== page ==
Opening Statement of Chairman Ron Johnson: “Threats to the Homeland”

As submitted for the record

Each year, this committee holds a hearing to explore the greatest security threats facing our nation. Our objective today is to outline these threats for the American public, discuss how threats have changed over this past year, and discuss what the Department of Homeland Security and law enforcement and intelligence counterterrorism agencies are doing to keep our nation safe. 

Today we will focus on cybersecurity, border security, and countering homegrown terrorists and foreign terrorist organizations who aim to harm America. We will also learn more about the Syrian refugee population and the role that Internet propaganda plays in inciting a new generation of terrorists on social media. 

Terrorists continue to adapt their methods to exploit procedural, technological and security gaps in our cyber and aviation sectors. A recent CNN report noted a skyrocketing number of cyberattacks against federal agencies, with more than 61,000 attacks in 2013. In July the Office of Personnel Management reported that 21.5 million federal employees were affected by a breach of its systems. In addition, this committee has held a number of hearings at which witnesses have discussed weaknesses at our southwest and northern borders that could be exploited by terrorists.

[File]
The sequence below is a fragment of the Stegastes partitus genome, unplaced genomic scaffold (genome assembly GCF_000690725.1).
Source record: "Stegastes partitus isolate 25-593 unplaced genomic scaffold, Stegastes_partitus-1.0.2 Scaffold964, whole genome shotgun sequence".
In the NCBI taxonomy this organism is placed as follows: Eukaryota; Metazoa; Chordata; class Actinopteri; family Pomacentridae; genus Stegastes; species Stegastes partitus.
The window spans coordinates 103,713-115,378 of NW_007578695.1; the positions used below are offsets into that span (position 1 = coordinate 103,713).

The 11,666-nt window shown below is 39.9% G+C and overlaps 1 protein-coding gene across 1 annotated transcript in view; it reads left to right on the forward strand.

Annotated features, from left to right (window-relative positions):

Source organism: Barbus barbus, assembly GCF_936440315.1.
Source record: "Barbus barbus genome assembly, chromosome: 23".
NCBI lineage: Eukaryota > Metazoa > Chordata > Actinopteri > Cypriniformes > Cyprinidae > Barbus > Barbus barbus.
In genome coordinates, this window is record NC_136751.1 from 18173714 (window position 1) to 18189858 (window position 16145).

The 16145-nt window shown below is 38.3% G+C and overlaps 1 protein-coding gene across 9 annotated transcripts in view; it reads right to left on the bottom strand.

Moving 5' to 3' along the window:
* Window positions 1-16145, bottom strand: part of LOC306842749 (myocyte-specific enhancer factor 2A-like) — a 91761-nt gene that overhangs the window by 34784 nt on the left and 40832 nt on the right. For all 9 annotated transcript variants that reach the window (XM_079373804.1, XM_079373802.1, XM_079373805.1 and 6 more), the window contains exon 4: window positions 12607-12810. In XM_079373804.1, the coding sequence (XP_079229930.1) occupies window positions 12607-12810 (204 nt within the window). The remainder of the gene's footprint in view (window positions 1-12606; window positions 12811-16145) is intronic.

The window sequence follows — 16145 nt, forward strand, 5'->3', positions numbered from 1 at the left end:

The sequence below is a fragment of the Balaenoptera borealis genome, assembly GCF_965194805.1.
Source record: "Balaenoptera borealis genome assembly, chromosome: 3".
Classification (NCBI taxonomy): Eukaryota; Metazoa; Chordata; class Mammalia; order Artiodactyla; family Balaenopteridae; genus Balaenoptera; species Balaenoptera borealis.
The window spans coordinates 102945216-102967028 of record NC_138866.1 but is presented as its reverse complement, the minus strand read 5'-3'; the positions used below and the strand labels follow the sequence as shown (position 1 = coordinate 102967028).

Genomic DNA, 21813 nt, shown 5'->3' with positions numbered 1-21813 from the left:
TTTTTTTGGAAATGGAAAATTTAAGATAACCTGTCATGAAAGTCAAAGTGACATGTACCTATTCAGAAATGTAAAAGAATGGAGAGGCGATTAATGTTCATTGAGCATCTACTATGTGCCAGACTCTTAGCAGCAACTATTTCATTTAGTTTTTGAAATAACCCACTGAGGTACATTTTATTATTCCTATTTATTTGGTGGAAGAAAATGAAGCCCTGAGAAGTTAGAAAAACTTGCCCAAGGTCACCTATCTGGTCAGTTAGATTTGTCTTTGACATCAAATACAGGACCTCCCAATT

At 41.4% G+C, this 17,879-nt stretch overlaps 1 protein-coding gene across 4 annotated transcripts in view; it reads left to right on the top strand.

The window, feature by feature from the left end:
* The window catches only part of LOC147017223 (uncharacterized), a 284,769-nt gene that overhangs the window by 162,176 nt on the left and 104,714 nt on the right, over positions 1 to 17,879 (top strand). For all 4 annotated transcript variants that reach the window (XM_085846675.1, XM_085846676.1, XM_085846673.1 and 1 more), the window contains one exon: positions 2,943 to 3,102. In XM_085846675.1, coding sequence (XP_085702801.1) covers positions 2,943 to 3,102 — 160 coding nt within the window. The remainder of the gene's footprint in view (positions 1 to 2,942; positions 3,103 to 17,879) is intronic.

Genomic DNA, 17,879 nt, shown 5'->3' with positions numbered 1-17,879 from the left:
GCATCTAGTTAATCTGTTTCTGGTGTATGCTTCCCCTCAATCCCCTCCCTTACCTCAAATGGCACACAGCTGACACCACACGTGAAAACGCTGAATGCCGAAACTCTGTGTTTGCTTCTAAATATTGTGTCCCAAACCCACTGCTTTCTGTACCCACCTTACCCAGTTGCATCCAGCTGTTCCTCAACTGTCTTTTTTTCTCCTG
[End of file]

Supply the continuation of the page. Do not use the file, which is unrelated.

Administration officials report that more than 28,000 foreign fighters have traveled to Syria and Iraq. Of those, at least 5,000 are Westerners, approximately 250 of them Americans. There they gain lethal knowledge and combat experience with weapons and explosives training, making them more dangerous should they return home.  In addition to the threat posed by these “foreign fighters,” the war in Syria has created a humanitarian crisis of more than 4 million registered Syrian refugees. Some of these individuals seek refuge in the U.S., so we need to discuss the screening challenges in front of us to prevent potential terrorists from getting into this country. 

The threat from homegrown terrorists and foreign terrorist groups such as Al-Qaeda, Al Qaeda in the Arabian Peninsula (AQAP), ISIS and the Khorasan group is not diminishing, and the committee wants to learn how these groups are evolving. ISIS’ use of social media has been particularly effective in communicating with and inciting homegrown violent extremists.  Today, we will discuss what measures your agencies have deployed to defend against this emerging threat. 

There is no question that there are terrorists, rogue nations and other criminal elements who want to harm this nation, but it is important to maintain perspective and not to overstate the threats. I’m thankful to be able to host this forum with such distinguished witnesses. I thank the witnesses for appearing today, and I look forward to your testimony.